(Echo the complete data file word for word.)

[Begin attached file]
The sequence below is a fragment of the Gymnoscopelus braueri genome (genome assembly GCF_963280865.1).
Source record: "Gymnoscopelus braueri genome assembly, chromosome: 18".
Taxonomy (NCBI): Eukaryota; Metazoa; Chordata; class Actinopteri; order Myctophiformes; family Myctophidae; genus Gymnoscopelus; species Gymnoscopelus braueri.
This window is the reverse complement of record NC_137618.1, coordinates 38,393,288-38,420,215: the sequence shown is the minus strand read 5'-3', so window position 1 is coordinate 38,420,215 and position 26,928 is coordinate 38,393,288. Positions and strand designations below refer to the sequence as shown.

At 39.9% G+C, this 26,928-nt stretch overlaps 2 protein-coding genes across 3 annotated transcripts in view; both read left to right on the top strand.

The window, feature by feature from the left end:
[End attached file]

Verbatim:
The sequence below is a fragment of the Gymnoscopelus braueri genome (genome assembly GCF_963280865.1).
Source record: "Gymnoscopelus braueri genome assembly, chromosome: 18".
Taxonomy (NCBI): Eukaryota; Metazoa; Chordata; class Actinopteri; order Myctophiformes; family Myctophidae; genus Gymnoscopelus; species Gymnoscopelus braueri.
This window is the reverse complement of record NC_137618.1, coordinates 38,393,288-38,420,215: the sequence shown is the minus strand read 5'-3', so window position 1 is coordinate 38,420,215 and position 26,928 is coordinate 38,393,288. Positions and strand designations below refer to the sequence as shown.

At 39.9% G+C, this 26,928-nt stretch overlaps 2 protein-coding genes across 3 annotated transcripts in view; both read left to right on the top strand.

The window, feature by feature from the left end: